JavaScript without if else cascades


Never ending JavaScript. Is this a rehash of an old post? Yes it is.
But is it still relevant.? Well, yes it is. Very much so.

Please (re) read carefully and try and use in your production JavaScript.  In case you want it to be resilient and efficient JavaScript.

[first published 2011 Sep 15]

So you are proficient in JavaScript.  Perhaps a wizard? A beginner? An JavaScript Ninja maybe? Awesome.  Question for you. Do you enjoy writing longer if else cascades? Or the long ones?

Never mind that (for a moment) now admit to yourself, how many times in your ninja turtle life have you written this kind of JavaScript code.

if() expression returns a value
you are by now not a beginner and you confidently
write this kind of 'advanced' JavaScript 
var x = if ( a ) "A" ;
else if ( b ) "B" ;
else if ( c || d ) "CD" ;
else "E" ;
X is what here?

Above we give x its value as the result of if-else cascade. We can try and wax cynically on the philosophical cons and pros of the above code. Some of you, I am sure will immediately label this example as an “obfuscation”, which can be nicer coded with the ternary “? : ” operator. True.

But only to a certain level of complexity. While more imaginative, or should we say better, coders will see the potential for some serious silent bugs and will suggest some clever if else coding idioms. Some will simply mandate the switch statement instead of if else cascades. If they can replace them cascades with switch, that is.

But inevitably, code changes and grows, and very soon none  of us are satisfied with the ever growing amount of very carefully placed if’s and else’s. At this point 99% of coders will simply persevere through  these ever longer if else cascades. Test, debug, test etc until it works. And then leave it for somebody else to worry about in the future.

But I am not satisfied with this. I do not like code sprinkled with time bombs. Every medium complexity if else cascades starts shaping up as a potential source of future trouble. Not to mention the long ones. Or really (really) long ones. This is not resilient programming. Or scalable.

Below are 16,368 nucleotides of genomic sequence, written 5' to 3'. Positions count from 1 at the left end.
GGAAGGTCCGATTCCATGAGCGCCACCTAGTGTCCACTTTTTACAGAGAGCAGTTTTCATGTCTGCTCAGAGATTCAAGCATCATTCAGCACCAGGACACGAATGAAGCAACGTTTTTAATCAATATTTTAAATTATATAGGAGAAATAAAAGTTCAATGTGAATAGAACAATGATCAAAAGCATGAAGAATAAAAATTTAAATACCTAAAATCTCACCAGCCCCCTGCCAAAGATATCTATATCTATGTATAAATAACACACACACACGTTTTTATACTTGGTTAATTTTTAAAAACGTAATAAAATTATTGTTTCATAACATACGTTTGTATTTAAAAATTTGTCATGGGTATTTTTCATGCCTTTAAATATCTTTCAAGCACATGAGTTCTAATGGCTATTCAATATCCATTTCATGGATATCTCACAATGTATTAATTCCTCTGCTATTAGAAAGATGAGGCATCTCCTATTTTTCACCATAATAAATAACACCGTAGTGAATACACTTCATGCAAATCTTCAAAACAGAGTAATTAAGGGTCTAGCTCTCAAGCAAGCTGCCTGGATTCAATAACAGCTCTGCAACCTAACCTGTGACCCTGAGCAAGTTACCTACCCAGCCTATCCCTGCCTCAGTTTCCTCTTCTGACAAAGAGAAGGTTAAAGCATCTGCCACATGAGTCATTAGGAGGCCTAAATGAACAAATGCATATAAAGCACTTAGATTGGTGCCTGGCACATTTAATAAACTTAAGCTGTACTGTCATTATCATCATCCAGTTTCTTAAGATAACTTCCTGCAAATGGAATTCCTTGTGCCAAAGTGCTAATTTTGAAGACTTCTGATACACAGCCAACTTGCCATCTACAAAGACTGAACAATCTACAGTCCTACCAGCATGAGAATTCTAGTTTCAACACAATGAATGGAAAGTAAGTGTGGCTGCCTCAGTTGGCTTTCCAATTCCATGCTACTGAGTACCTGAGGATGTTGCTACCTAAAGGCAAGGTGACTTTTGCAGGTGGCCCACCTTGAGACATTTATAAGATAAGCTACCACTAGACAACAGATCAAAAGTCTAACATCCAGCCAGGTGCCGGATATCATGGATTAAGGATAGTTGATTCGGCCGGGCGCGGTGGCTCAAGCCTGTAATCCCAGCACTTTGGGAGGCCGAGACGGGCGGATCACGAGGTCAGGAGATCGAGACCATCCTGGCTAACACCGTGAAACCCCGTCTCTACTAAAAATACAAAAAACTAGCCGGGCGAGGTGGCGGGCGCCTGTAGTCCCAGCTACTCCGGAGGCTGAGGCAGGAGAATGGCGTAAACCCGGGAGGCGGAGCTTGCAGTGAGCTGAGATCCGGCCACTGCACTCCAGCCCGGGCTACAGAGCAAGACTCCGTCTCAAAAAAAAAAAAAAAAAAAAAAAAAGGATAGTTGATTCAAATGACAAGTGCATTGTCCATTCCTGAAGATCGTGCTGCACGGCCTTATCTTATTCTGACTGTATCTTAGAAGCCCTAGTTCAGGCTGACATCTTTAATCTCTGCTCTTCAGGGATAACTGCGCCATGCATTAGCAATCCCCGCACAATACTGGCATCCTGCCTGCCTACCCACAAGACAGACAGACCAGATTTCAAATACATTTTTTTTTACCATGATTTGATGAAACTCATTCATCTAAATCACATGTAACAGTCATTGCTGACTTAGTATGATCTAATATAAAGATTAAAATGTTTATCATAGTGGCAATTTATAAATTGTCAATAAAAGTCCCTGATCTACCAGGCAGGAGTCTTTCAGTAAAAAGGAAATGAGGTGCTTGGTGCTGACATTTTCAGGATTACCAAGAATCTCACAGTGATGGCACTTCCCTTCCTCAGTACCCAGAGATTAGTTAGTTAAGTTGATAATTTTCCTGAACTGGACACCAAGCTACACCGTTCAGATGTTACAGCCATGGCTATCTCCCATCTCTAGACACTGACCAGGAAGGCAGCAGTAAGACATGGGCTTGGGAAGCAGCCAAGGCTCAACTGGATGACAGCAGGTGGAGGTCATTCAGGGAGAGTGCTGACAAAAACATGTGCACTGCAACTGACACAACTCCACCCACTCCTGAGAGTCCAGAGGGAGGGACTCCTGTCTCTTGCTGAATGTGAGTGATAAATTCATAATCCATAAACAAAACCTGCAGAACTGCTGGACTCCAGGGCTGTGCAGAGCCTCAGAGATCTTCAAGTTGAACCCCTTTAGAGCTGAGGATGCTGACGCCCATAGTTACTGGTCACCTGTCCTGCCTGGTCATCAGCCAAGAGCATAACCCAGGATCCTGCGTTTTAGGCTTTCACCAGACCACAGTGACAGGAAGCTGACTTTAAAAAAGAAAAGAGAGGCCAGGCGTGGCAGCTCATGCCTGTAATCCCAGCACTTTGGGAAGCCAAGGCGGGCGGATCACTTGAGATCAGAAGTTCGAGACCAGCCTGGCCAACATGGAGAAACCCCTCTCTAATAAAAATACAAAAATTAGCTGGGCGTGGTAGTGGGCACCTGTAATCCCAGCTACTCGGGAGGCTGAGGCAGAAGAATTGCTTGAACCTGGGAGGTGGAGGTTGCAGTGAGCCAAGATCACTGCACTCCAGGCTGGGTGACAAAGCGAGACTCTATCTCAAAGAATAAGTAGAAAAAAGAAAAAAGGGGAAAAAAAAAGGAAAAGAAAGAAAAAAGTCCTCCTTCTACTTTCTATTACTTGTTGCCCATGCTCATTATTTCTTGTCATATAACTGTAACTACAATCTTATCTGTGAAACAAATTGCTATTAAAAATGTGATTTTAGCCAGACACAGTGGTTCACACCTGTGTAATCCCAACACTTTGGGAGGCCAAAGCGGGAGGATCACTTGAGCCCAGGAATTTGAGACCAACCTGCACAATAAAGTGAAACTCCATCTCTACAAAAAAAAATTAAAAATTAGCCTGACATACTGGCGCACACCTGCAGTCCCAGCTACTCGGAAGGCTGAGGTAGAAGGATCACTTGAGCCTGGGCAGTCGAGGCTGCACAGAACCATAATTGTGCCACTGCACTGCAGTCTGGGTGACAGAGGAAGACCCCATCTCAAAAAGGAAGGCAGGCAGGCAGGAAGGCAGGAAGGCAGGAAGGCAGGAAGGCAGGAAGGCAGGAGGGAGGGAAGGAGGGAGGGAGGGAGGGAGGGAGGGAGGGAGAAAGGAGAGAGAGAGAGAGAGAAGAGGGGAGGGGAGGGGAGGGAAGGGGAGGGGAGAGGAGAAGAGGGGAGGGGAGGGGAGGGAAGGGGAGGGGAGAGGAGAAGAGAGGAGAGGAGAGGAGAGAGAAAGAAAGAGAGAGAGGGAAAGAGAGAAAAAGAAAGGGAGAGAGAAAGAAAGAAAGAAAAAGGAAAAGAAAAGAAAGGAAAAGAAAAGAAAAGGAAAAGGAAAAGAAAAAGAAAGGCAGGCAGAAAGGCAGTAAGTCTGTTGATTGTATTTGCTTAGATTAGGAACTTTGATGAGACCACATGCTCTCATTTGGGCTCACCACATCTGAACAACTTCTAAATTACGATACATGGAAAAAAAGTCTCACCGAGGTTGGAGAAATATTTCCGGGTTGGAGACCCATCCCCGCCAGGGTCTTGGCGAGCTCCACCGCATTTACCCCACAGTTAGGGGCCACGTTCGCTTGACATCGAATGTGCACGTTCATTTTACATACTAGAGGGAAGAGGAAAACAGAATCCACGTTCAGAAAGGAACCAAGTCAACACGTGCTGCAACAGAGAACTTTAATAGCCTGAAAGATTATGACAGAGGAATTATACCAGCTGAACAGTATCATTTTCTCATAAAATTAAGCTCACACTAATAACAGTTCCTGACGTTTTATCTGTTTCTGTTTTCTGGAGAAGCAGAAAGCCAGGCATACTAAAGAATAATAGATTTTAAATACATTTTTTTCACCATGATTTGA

And solution to the above problem is coming next.

We will use another real life  example in the same time : Handling the key, user has typed.

dbj.cond()  will also take arrays (if given as arguments) and look inside them for comparison . Which is also yet another advantage vs the standard if() statement. Here is dbj.cond() way of coding.

Including the solution with lambdas as arguments, of course.

use key.which with dbj.cond() for handling the key typed 
dbj.cond( key.which,
/* if key is in here */[10 , 13 , 32 , 34 , 39, 40],
/* return the following function */
function () { go('next'); },
/* if key is in here */[33 , 37 , 38 , 8],
/* return the following function */
function () { go('prev'); },
/*if key is 36 */ 
/* return the following function */
function () { go(0); },
/* if key is 35 */
/* return the following function */
function () { go(slideCount - 1); },
/* if key is 67 */
/* return the following null function */
function () { },
/* if key is 79 */
/* return the following function */
function () { $('.outline').toggle(); },
/* otherwise return a null function */
function () { }
on the line above we immediately call 
the function returned
spot the () above

Above is also and in the same time a nice little function dispatcher.

Now this surely would be more difficult with standard if-else-if-else cascading. For 90% of JavaScript population much more difficult and error prone actually. And there is something more “hidden” above. The solution to the problem of “expressions as arguments”.

Look carefully. Above we do not execute anything given as arguments. We simply put the code in anonymous functions (aka ‘lamdas’) and return one of them. And then the function returned we simply call upon returning it from dbj.cond().  This is a way to avoid the execution of any of the code given as arguments to the dbj.cond().

So. As complexity grows dbj.cond() becomes more and more useful. And vice versa. And who can guarantee that any of the production code will not grow in complexity?

I admit, I nicked the concept form LISP (cond …). But then JavaScript power of expression did the rest of the magic.



This is where dbj.cond() resides.

Use dbj.cond() for clean but complex logic coding, but by no means do not get carried away with your “discoveries” and inventions of some clever usage patterns of yours. Keep it simple.

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